Mikio Naruse Collection


When a Woman Ascends the Stairs /
Onna ga kaidan o agaru toki (1960)       

Floating Clouds / Ukigumo (1955)

Late Chrysanthemums / Bangku (1954)


Titles

 


 

The BFI presents three of Mikio Naruse's finest films, now regarded as among world cinema's greatest achievements.


Naruse's films celebrate, without extravagance , the lives of ordinary people struggling for something better than the hand fate has dealt them. Performed with quiet certainty by superb actors, shot and edited with a sure and relentless hand, they raise the ordinary and even the sordid to a quality near sublime.

Audie Bock, Artforum
 

Disc 1: When a Woman Ascends the Stairs (Onna ga kaidan o agaru toki)

Japan/1960/106 mins/black and white/Japanese language/Ratio: 2.35:1 (16x9) anamorphic
Naruse's magnificent 1960 melodrama. An elegant essay in black and white Cinemascope and tinkling cocktail jazz, this tale of a bar hostess' attempt to escape her lot could give heartbreak lessons to Fassbinder and Sirk.

J Hoberman, The Village Voice
 

Disc 2: Floating Clouds (Ukigumo)

Japan/1955/118 mins/black and white/Japanese language/Ratio:1.33:1
The elegance and indisputable hard punch of Naruses's storytelling become immediately clear the moment the lovers kiss and the director cuts, mid-clinch, to an almost identical shot of them kissing in the past, an edit that suggests this is a passion that transcends even time and space

Manohla Dargis, New York Times
 

Disc 3: Late Chrysanthemums (Bangiku)

Japan/1954/97 mins/black and white/Japanese language/ Ratio: 1.33:1
It is something to see Sugimura counting money, and sticking a wad efficiently into her kimono top. When her heart has been broken one last time by an old lover asking for money, she burns his photograph in a scene of chilling finality.

Phillip Lopate, A Taste of Naruse

Posters

Theatrical Releases: Various from 1950 - 1955

  DVD Reviews

DVD Review: BFI - Region 2 - PAL

DVD Box Cover

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Distribution BFI - Region 2 - PAL
Time: 1:46:24 + 1:58:24 + 1:37:09 (all 4% PAL speedup)
Bitrate:

When a Woman Ascends the Stairs

Bitrate:

Floating Clouds

Bitrate:

Late Chrysanthemums

Audio Japanese (original mono) 
Subtitles English, None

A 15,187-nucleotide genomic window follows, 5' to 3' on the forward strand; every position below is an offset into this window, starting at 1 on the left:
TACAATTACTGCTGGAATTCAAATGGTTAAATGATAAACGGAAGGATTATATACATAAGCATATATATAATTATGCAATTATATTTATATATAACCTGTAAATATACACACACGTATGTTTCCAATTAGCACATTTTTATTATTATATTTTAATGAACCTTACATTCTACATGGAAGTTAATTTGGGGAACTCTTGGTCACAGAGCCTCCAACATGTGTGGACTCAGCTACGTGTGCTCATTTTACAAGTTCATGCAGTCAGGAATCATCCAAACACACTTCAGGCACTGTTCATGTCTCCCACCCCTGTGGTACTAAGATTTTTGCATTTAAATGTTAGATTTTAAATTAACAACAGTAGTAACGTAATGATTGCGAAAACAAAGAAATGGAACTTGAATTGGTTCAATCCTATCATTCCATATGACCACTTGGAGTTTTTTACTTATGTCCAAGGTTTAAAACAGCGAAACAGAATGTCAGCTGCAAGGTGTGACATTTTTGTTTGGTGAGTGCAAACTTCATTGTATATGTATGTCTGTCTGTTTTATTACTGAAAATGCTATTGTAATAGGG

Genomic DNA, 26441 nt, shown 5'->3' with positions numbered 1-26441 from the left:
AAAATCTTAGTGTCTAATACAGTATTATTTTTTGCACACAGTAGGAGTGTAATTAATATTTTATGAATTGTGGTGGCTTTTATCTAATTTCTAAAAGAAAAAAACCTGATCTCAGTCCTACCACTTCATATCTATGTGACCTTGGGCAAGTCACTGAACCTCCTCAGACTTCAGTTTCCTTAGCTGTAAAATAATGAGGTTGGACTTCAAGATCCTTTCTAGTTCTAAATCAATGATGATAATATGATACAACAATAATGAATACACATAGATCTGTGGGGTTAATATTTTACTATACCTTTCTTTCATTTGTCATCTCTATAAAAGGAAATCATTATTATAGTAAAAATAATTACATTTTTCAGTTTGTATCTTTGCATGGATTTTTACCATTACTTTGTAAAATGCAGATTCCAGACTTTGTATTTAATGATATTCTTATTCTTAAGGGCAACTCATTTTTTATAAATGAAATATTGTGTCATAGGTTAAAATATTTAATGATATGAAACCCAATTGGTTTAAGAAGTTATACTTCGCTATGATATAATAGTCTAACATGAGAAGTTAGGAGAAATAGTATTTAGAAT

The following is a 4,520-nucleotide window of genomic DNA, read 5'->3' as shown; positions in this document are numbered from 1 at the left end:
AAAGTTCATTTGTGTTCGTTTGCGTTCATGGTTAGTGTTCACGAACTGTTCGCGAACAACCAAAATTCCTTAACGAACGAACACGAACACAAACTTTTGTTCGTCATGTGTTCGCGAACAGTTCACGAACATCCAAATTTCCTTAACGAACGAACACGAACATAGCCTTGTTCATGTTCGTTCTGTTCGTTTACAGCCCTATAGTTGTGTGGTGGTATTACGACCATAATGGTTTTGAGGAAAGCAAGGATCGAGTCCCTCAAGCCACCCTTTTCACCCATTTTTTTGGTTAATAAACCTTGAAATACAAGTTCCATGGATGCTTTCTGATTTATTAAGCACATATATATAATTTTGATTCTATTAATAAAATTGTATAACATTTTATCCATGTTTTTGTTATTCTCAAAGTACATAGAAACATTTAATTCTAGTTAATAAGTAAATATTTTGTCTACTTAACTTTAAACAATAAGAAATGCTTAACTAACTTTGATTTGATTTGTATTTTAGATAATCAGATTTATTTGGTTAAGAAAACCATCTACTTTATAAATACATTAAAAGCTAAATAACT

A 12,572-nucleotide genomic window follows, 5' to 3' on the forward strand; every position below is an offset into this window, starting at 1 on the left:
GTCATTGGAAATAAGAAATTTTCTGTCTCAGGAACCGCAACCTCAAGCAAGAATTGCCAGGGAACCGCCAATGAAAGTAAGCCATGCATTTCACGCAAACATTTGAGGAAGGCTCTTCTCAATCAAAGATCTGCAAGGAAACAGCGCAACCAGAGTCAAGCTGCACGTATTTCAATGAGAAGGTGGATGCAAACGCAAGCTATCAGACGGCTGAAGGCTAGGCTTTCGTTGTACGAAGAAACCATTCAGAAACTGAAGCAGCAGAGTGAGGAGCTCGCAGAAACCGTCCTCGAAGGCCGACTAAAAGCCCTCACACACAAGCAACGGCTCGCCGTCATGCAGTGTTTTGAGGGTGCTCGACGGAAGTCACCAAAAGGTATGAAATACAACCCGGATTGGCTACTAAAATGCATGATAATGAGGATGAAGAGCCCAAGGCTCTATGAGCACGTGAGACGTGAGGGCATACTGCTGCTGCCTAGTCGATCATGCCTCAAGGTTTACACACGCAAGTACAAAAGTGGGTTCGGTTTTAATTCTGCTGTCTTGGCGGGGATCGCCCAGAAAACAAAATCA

Features

Release Information:
Studio: BFI

Aspect Ratio:
All Original Aspect Ratios - 1.33 

Edition Details:

• Freda Freiberg, Japanese cinema expert: segmented audio commentaries; video interview with Adrian Martin; essay
•  Paul Willeman: video and written essays
•  Barnard Eisenschitz: video interview with director Teruo Ishii, Naruse's assistant
•  Adrian Martin: new essay
•  Theatrical trailer for When a Woman Ascends the Stairs
•  Fully illustrated booklet with essays. 

DVD Release Date: November 26th, 2007
3 transparent Keep Cases inside a cardboard box
Chapters:
10 X 3

 

 

Comments:

Supplementing the Masters of Cinema Mikio Naruse Vol. 1 boxset, followed by Criterion's When a Woman Ascends the Stairs - we have only the third ever DVD release of Naruse films for English friendly audiences. And many may consider it to contain his most important works. I do. Mikio Naruse demands a certain deserved reverence with film fans. His non-judgmental cinema creates a kind of pragmatic balance between compassion and sensitivity... steeped in subtly deep melodrama but frequently with an overall bleak and pessimistic outlook. It is quite impacting and often unforgettable.

Although the 3 main features of this boxset are housed in individual (transparent) keep cases - see images above and below - they are not sold separately at this time and can only be obtained in BFI's Mikio Naruse Collection Boxset. They are in the PAL standard, coded for Region 2 and have optional English subtitles. All three discs are dual-layered. I will discuss the supplements below.

Image: